Judith N. Shklar, On Political Obligation (Yale University Press, 2019), 264 pp., $45.00
THE SUDDEN death of Judith N. Sklar in 1992 at the age of sixty-three deprived American letters of a distinctive and imposing voice. Her friend and colleague Stanley Hoffmann in the Government department at Harvard once remarked, “she was by far the biggest star of the department.” Her most important contribution to political thought was the “liberalism of fear,” an imperative to put “cruelty first” as the vice to be identified and eradicated. An exile from Riga who arrived in America in 1940 on a boat from Japan as an eleven-year-old with her family, she wrote in a detached yet moving style of the challenges and rewards of living removed from home. Utopian dreams that curdled into nightmares were a frequent theme and personal experience of Stalinism and Nazism infused her scholarship. She stands out for the wide range of her interests, literary and historical, enabling her to draw connections between authors separated by centuries and revolutions of thought. In an essay in Daedalus, for example, Shklar discovered analogous structures of meaning in the Five Generations of Hesiod and Rousseau’s Discourse on Inequality.
Shklar’s writing was never less than clear and approachable, qualities readily apparent in On Political Obligation, a series of lectures that have been edited by Samantha Ashenden and Andreas Hess. They explain that Shklar would herself not have published these lectures in their current form. A number of the talks are either missing or presented in truncated form. Shklar had also voiced reservations about the publication of lectures by colleagues, as the editors note, for erasing the distinction between teaching and writing.
But Shklar did have a book in mind on the theme of political obligation and the lectures provide a map to the lines she might have pursued. The editors themselves observe, “the lectures on political obligation provide the missing link between her last two books, The Faces of Injustice and American Citizenship, and the intention of writing a political theory from the vantage point of exile.” If Shklar had a general theory of political obligation it is hovering at a distance. She focuses on particular authors and political figures whose works enter on the questions of “should I obey” and “what and how far can I legitimately obey.” We get to hear, at a distance, the voice of an outstanding teacher grappling with the life and death issues that link ancient Athens with contemporary America. Throughout, Shklar was commendably forthright in addressing the big questions that many of her colleagues shunned. But the lectures, an early draft, to be sure, of a book that Shklar was unable to complete, suggest that her answers were not always wholly persuasive.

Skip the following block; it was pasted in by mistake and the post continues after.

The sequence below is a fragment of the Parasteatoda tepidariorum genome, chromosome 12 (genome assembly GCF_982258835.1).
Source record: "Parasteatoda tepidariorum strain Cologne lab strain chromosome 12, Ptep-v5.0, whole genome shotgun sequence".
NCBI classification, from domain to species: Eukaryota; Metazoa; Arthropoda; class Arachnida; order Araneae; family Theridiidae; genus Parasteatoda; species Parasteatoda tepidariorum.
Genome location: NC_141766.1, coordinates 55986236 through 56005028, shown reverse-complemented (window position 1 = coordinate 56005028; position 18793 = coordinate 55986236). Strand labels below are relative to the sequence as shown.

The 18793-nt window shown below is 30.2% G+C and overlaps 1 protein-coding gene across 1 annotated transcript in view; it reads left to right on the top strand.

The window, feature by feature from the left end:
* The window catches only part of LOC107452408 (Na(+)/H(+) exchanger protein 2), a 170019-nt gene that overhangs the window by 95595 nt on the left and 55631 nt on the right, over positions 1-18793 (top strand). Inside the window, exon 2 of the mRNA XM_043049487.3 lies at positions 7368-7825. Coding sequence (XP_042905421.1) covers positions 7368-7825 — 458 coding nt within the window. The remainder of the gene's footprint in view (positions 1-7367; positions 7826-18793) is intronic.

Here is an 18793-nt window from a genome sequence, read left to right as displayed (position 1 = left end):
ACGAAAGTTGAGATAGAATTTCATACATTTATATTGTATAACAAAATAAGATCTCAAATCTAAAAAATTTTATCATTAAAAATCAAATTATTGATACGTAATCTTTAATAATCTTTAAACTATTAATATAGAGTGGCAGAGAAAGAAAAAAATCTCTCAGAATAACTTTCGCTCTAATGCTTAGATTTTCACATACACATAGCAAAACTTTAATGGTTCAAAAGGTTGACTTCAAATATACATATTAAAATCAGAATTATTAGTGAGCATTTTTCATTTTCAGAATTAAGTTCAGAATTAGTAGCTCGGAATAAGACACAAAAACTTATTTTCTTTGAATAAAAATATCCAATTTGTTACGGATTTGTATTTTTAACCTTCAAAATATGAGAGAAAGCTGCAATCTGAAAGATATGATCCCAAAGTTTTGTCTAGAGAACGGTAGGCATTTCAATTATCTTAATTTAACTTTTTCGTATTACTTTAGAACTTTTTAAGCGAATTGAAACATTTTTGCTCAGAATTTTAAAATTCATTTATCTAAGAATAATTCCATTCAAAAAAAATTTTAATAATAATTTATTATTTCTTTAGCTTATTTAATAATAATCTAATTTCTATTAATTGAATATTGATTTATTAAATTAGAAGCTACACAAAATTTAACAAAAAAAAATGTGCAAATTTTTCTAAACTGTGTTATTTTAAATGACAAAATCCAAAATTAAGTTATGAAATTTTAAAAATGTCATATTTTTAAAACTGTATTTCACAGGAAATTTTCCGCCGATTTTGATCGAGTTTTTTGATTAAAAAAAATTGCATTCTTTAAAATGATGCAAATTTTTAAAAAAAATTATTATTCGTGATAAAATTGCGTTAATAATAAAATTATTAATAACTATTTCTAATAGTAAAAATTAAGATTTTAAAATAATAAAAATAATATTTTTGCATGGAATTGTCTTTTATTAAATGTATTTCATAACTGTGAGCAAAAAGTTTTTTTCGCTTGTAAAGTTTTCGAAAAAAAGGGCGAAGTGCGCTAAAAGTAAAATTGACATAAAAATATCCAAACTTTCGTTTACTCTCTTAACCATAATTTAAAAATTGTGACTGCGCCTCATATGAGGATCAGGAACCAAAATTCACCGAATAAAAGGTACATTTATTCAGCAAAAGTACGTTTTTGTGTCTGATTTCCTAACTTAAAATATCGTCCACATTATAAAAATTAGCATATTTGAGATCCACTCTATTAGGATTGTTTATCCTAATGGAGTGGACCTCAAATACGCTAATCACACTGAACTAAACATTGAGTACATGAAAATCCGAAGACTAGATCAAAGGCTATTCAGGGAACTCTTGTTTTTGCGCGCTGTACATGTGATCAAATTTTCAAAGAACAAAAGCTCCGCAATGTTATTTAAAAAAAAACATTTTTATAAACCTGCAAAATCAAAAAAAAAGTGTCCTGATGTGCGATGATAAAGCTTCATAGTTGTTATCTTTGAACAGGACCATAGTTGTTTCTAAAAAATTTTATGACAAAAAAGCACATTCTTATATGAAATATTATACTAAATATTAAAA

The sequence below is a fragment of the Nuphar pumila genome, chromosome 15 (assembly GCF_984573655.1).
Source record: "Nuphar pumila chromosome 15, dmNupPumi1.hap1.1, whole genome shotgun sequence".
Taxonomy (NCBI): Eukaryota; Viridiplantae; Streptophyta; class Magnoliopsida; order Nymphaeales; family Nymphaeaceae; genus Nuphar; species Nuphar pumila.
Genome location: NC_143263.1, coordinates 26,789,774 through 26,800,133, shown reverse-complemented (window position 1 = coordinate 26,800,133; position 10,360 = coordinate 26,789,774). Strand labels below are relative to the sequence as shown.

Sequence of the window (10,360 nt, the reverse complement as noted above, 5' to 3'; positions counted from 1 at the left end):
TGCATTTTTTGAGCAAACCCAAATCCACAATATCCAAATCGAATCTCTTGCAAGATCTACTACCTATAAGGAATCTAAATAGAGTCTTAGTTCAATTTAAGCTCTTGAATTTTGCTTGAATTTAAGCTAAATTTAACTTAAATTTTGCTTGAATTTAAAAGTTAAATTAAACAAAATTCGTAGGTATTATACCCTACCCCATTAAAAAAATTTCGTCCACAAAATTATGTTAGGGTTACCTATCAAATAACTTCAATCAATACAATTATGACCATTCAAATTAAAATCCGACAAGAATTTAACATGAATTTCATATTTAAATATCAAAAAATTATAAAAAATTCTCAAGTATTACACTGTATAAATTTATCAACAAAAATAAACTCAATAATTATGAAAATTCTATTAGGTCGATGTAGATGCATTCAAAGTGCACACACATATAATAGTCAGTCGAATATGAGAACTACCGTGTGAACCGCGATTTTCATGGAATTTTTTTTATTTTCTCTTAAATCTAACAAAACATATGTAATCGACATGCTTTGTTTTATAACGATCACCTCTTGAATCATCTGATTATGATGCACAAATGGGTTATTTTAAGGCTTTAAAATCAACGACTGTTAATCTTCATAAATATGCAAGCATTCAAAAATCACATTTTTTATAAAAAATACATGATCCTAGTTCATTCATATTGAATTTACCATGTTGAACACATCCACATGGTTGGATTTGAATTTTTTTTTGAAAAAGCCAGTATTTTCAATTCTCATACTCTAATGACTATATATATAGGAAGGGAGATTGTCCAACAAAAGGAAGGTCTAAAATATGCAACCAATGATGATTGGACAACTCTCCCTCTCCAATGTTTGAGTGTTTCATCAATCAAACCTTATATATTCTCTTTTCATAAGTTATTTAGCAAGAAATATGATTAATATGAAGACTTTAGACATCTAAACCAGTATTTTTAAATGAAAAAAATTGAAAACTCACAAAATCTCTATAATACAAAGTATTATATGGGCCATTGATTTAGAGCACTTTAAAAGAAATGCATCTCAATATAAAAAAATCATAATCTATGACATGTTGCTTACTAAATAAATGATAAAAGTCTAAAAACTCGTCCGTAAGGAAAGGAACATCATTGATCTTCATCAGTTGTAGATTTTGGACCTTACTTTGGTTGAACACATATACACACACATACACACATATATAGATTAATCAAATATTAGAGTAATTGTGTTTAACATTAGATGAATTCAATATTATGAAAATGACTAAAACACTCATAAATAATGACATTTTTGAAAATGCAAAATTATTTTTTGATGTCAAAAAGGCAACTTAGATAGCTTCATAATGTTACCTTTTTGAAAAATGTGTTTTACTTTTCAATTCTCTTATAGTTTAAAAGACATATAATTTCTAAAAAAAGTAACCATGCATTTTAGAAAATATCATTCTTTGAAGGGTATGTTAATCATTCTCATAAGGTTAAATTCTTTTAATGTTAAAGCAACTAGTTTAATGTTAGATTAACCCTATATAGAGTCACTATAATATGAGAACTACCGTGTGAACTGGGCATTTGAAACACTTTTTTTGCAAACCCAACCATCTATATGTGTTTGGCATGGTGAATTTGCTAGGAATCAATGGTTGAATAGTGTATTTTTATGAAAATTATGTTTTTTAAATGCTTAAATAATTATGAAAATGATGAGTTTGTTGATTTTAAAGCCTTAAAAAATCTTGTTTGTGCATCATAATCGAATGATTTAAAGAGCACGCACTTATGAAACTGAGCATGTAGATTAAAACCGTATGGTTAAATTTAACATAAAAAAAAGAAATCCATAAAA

TO HIGHLIGHT the complexities of moral engagement, Shklar delivered a lecture contrasting Ernst von Weizsäcker, a high-ranking official in the German Foreign Office with Dietrich Bonhoeffer, the renowned theologian who helped found the Confessing Church that opposed Nazism. Weizsäcker, who sat out the war’s end in a cozy Foreign Office post in the Vatican, was arraigned at Nuremberg (where he was defended by his son Richard who became a leading figure in postwar Germany, first as mayor of West Berlin, then as president of the Federal Republic) and sentenced to a seven-year prison term for abetting crimes against humanity, which was later commuted. Bonhoeffer, by contrast, had links to the July 20, 1944 conspiracy to assassinate Adolf Hitler, which led to his imprisonment and death at the hands of the vengeful Nazis.
Shklar draws on Weizsäcker’s postwar memoirs to limn the intricacies of his collaboration with a murderous regime; we get him as he understood or wished himself to be understood. He put on an outward show of loyalty by joining the NSDAP and the SS but his true fealty was to the Foreign Office, a redoubt imbued with traditions that harkened back to the pre-Nazi order. “[I]t was to preserve its traditional class and expert character that he wanted to stay there and serve it,” Shklar remarks. It’s a perfectly respectable observation except that it was, of course, Hitler who was calling the shots, as it were. She also points to a less interested source, Paul Seabury’s classic The Wilhelmstrasse, to remark upon Weizsäcker’s palpable contempt for Joachim von Ribbentrop, the champagne salesman turned foreign minister. Still, Ribbentrop turned out to be “a lot shrewder” than his aristocratic underling. That shrewdness came to light in Ribbentrop’s support for Weizsäcker to become state secretary. He knew what he was about. “[T]his man will obey,” he told Hitler. Obedience, in other words, was the moving principle of Weizsäcker’s career.